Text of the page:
Jim, Now I remember... Shively's report was pretty critical and gave some additional weight to Rosell's claims. OHSU -- three months later -- found a new expert to evaluate their practices and procedures. If I remember correctly, OHSU claimed that Shively's report was flawed because her 50 plus published papers were based primarily on research with cynomolgous macaques, and OHSU argued that her criticisms didn't pertain to the husbandry of rhesus macaques. (I'd really like to see a copy of the Novak report -- 'Novak' is the correct spelling, BTW.) Just to clarify Jim, you accuse me of being against the "thought of studying animals for health research." That's not accurate. I'm opposed to hurting others for personal gain.

Jim Newman December 5, 2007 6:23 pm (Pacific time)

Rick - I think the Novack report is already out there somewhere on the web - but since it is about 8 years old - it may have been taken down or may be hard to find. I'll look for it. Again - I am definitely not criticizing Dr. Shively. All I was saying was that the findings of another expert with even more expertise were essentially ignored because her study was not found to be as exciting by the press. I think that is a real shame. I can't speak for whether our university should have done more to get the report out as I was not directly involved at the time. I think you misunderstood what I am saying. The reailty is that we are always looking for better ways to do things. This is why we had Dr. Shively and Novack come in. But there are countless other practices we have also improved or changed as new information comes to light. I disagree with you that we were wrong in the past. The reality is that as more research is done about good animal care - we update things. We actually do a lot of that research ourselves and share it with others. I know you disagree with the thought of studying animals for health research, but I hope you can appreciate our attempts to always review what we do and constantly try to improve it. As for Dr. Shively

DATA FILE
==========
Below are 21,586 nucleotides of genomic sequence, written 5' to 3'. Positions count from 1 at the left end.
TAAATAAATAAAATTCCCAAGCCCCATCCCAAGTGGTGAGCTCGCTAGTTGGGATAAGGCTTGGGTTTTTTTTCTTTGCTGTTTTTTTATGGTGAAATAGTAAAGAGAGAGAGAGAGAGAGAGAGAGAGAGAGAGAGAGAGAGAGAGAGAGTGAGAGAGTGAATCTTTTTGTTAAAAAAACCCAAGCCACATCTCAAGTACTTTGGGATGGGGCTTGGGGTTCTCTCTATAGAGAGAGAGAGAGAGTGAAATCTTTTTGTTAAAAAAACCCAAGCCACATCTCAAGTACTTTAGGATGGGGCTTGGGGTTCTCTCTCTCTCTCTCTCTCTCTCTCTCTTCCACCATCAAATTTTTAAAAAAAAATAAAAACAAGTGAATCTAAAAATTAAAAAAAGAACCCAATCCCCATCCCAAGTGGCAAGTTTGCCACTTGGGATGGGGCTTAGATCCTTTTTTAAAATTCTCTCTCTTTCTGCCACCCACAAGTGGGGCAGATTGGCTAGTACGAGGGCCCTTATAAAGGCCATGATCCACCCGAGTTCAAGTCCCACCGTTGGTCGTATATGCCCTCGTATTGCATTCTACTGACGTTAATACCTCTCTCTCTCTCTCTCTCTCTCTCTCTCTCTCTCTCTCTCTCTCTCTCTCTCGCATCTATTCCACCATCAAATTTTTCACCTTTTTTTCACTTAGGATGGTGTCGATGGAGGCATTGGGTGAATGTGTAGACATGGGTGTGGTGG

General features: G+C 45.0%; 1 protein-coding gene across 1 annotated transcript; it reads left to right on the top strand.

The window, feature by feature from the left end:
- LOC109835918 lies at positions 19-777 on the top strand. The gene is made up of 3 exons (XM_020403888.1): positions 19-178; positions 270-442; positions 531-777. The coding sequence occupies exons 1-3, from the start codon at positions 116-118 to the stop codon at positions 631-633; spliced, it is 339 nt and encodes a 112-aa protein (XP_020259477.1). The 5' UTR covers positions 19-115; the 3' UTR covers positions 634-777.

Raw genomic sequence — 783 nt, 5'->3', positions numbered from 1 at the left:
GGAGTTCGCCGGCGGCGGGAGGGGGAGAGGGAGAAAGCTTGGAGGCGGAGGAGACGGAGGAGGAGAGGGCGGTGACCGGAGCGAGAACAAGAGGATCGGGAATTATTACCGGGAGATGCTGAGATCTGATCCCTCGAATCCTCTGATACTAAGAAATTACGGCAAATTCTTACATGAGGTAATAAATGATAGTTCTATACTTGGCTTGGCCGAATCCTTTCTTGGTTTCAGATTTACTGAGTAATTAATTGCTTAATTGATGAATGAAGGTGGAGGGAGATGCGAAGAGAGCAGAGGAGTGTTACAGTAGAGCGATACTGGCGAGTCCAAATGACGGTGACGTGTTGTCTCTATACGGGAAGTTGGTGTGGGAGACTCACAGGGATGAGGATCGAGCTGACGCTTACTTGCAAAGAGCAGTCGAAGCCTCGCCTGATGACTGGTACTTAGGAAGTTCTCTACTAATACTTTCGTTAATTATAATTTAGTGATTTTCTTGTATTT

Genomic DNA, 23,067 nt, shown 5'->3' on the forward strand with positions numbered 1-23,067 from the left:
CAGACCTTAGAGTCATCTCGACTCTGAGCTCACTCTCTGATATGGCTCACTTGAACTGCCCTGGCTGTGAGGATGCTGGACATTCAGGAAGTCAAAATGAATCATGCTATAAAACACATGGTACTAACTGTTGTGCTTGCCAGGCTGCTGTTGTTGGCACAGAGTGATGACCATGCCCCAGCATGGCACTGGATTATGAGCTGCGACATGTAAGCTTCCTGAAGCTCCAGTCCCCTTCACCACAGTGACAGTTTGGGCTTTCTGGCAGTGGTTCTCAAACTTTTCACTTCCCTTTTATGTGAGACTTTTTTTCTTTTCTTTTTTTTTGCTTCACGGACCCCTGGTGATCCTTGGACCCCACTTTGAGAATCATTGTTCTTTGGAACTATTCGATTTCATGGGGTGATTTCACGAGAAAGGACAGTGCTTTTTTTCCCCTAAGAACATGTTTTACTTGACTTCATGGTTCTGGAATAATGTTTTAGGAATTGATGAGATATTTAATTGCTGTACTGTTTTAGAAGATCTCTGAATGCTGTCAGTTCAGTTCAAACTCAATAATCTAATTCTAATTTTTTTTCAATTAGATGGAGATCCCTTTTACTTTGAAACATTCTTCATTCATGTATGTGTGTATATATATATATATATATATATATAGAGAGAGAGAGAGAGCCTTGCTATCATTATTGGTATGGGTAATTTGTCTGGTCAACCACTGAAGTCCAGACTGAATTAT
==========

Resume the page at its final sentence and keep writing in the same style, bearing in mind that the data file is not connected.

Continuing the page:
Sylvia Raye December 5, 2007 2:52 pm (Pacific time)

I cannot believe I am even reading this story. This is the year 2007. I thought slavery ended 200 years ago. It is hard to understand the mind set of those keeping any animal against it's will. The word cage is enough for me.

Rick Bogle December 5, 2007 7:50 am (Pacific time)

Jim, Rather than bemoan the fact that the Shively report got more coverage than the Novack report, why not put both of them on your website? I haven't seen a copy of the Novack report and would certainly like to. I guess I'm confused as to why OHSU would seek the advice of someone they felt wasn't really an expert... I can only imagine that had Shively's report been supportive that you wouldn't be now claiming that Shively wasn't really the real deal. You must admit that choosing an expert, not liking their report, and then claiming that you chose the wrong person says something about OHSU's judgement overall. It is at least good to hear that OHSU has recognized that some of its past practices weren't as humane as they could have been and have made some improvements. It is worth keeping in mind that prior to the changes, that OHSU was claiming to be using only the most humane of methods. Repeated instances of admitting that one has been wrong in the past (especially when the wrongness was so vigorously defended in public at the time) undermine credibility, and should encourage the public to be wary of additional and current similar claims.

Jim Newman December 4, 2007 10:31 pm (Pacific time)

A significant update for anyone following this thread. OHSU has been cleared of PETA's charges following a Federal inspection. More info here:

Jim Newman December 4, 2007 7:07 am (Pacific time)

Slight clarification - we only wean animals when necesary - the way I wrote that initially could cause confusion or misunderstanding

Jim Newman December 3, 2007 10:27 pm (Pacific time)